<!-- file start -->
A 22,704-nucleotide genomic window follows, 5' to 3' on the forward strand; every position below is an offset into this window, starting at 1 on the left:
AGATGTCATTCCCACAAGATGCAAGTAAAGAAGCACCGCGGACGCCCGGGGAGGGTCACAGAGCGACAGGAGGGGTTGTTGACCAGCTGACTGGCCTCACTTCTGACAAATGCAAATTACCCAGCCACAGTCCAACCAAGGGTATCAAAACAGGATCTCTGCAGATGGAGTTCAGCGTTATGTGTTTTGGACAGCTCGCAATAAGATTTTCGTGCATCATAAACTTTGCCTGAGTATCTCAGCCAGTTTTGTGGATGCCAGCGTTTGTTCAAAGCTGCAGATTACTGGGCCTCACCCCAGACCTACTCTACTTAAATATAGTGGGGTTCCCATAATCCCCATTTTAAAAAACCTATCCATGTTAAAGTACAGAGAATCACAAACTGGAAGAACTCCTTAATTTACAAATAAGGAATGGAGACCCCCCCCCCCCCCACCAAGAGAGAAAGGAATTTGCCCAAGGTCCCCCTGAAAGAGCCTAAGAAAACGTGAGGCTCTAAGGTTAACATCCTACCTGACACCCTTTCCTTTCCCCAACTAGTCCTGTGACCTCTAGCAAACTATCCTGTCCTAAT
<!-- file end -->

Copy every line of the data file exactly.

A 22,704-nucleotide genomic window follows, 5' to 3' on the forward strand; every position below is an offset into this window, starting at 1 on the left:
AGATGTCATTCCCACAAGATGCAAGTAAAGAAGCACCGCGGACGCCCGGGGAGGGTCACAGAGCGACAGGAGGGGTTGTTGACCAGCTGACTGGCCTCACTTCTGACAAATGCAAATTACCCAGCCACAGTCCAACCAAGGGTATCAAAACAGGATCTCTGCAGATGGAGTTCAGCGTTATGTGTTTTGGACAGCTCGCAATAAGATTTTCGTGCATCATAAACTTTGCCTGAGTATCTCAGCCAGTTTTGTGGATGCCAGCGTTTGTTCAAAGCTGCAGATTACTGGGCCTCACCCCAGACCTACTCTACTTAAATATAGTGGGGTTCCCATAATCCCCATTTTAAAAAACCTATCCATGTTAAAGTACAGAGAATCACAAACTGGAAGAACTCCTTAATTTACAAATAAGGAATGGAGACCCCCCCCCCCCCCACCAAGAGAGAAAGGAATTTGCCCAAGGTCCCCCTGAAAGAGCCTAAGAAAACGTGAGGCTCTAAGGTTAACATCCTACCTGACACCCTTTCCTTTCCCCAACTAGTCCTGTGACCTCTAGCAAACTATCCTGTCCTAAT